What's replacing quiet luxury? We ask designers what's next for this classic trend in 2024

The quiet luxury trend may have a new name but the aesthetic has been around for decades – here designers explain how it's adapting

What's replacing quiet luxury
(Image credit: Colombe/Future)

Quiet luxury might be a relatively new trend, only being coined early this year to describe a certain sartorial style, but the look behind the term has been around for decades, longer even. The idea of an aesthetic that's low-key sophisticated and effortlessly luxurious has been in both the world of fashion and interiors for as long as trends have existed, the style might have shifted slightly but the concept has always been there.

The style is all about softness, warmth, and relaxed air, but of course, all oozing 'old money' and stealth wealth. In interiors, think minimalism but less stark and more tactile.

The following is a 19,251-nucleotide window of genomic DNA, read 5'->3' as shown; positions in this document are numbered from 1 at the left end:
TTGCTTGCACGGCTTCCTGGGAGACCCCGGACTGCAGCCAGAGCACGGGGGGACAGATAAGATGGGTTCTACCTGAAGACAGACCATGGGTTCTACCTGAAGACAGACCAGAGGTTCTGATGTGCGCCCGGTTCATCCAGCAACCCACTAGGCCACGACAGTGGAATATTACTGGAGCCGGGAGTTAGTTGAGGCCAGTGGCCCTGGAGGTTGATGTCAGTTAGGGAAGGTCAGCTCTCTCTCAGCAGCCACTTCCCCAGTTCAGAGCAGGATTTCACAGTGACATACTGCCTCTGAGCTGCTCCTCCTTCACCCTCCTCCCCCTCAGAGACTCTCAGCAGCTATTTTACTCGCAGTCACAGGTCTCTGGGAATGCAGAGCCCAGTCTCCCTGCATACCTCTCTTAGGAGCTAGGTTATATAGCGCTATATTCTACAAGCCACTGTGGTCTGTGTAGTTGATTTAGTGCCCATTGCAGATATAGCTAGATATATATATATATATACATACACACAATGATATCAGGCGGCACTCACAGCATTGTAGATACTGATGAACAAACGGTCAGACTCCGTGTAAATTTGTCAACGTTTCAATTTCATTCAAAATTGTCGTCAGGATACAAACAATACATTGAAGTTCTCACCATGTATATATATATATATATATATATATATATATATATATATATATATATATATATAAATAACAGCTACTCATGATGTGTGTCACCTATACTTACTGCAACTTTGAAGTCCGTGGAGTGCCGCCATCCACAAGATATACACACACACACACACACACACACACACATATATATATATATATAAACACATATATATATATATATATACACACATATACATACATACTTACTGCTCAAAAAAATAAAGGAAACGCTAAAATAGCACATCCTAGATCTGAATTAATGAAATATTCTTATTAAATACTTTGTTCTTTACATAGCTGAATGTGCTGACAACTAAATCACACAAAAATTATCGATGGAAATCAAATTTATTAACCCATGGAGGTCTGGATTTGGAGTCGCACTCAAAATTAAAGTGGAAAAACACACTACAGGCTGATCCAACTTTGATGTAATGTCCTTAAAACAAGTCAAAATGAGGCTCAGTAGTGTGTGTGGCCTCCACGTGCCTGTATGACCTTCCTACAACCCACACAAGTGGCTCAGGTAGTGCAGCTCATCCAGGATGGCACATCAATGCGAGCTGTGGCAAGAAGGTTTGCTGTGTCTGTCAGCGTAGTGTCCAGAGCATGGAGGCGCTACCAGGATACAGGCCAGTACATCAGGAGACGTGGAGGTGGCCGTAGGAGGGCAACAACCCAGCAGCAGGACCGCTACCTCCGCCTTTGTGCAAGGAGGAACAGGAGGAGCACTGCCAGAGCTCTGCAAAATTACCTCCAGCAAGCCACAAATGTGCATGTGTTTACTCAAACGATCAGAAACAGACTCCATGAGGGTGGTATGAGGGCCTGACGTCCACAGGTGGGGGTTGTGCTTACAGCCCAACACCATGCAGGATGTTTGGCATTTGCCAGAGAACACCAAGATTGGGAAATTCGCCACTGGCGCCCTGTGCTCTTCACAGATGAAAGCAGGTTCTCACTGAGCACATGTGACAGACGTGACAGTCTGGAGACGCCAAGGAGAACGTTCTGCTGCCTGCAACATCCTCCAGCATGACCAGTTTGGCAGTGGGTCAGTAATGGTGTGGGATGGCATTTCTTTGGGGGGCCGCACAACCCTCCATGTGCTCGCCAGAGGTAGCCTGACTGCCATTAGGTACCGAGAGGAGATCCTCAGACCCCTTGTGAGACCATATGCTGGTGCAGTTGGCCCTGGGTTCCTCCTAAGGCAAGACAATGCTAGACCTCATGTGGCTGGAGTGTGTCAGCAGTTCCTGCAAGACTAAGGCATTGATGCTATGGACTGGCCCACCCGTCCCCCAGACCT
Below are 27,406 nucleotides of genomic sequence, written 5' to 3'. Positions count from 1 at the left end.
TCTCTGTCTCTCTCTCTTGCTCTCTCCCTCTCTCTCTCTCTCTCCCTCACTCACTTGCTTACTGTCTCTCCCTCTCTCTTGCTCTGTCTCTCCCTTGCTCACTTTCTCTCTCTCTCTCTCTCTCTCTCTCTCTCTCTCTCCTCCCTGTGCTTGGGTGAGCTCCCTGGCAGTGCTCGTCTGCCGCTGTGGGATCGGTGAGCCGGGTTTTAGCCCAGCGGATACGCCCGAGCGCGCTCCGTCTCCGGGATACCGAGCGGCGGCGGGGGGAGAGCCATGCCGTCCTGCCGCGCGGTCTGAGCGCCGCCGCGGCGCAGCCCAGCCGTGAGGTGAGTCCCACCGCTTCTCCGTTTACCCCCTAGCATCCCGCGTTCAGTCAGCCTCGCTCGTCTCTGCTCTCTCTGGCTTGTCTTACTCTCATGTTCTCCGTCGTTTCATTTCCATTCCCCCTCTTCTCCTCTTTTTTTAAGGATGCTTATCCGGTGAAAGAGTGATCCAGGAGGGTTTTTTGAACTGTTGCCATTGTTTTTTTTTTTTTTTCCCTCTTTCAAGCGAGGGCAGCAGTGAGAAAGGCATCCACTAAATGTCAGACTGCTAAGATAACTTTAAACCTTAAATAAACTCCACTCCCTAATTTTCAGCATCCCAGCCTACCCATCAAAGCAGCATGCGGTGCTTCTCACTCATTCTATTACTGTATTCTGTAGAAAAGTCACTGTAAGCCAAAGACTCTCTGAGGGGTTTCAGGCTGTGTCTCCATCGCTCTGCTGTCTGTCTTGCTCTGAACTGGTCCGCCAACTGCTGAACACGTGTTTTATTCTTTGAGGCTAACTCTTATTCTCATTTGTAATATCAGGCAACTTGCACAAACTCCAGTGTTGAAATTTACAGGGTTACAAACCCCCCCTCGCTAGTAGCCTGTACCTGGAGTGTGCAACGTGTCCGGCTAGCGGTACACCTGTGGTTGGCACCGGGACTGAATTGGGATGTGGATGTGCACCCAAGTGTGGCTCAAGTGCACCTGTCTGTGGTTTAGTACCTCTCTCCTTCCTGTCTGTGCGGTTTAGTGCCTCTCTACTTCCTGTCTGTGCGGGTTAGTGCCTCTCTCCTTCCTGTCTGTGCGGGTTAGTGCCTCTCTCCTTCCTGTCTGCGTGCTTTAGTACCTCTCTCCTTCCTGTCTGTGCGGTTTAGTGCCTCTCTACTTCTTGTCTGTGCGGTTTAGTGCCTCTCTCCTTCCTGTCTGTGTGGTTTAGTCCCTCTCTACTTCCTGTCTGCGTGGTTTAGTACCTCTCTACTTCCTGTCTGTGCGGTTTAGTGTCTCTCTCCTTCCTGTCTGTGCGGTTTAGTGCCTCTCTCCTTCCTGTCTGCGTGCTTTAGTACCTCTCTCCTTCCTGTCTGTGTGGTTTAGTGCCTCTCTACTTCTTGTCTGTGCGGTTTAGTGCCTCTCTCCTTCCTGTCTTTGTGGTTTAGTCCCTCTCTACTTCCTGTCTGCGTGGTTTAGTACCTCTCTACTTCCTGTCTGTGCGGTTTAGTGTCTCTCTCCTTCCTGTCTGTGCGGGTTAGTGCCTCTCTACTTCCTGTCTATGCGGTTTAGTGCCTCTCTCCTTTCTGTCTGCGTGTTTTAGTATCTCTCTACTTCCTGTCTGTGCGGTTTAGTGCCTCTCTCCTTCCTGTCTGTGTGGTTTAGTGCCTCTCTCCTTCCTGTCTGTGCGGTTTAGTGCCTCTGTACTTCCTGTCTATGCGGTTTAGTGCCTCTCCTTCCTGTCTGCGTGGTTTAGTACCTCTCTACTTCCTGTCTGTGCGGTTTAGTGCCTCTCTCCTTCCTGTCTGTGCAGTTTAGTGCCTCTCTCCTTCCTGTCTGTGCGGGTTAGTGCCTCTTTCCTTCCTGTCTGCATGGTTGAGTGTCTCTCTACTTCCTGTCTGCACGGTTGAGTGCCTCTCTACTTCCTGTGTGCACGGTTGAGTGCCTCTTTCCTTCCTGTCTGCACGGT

Quiet luxury does seem to be a timeless trend that's here to stay, but as with any classic style is it starting to change slightly? Or has it had its time and is being replaced by completely new interior design trends? We asked designers for their take. 

What's replacing quiet luxury?

As we have mentioned, the concept of quiet luxury isn't anything new. It's such a classic look, it's going to be on trend forevermore. However, that's not to say there aren't newer versions and approaches to the trend seeping in, that's what happens to long-lived trends, they aren't so much replaced but adapted. 

1. Elevated luxury

neutral living room with round rug

Living room design by Tala Fustok

(Image credit: Tala Fustok/Michael Sinclair)

'I don’t think quiet luxury will be replaced, however, elevated luxury will be making a comeback,' explains Camilla Douraghy Fischbacher, creative director, Christian Fischbacher. 'By that, I don’t mean lots of gold and ostentation but elegant organic, curvy shapes in living room furniture and more decorative elements and patterns returning to interiors as opposed to the pared-back minimalist shapes we have seen.'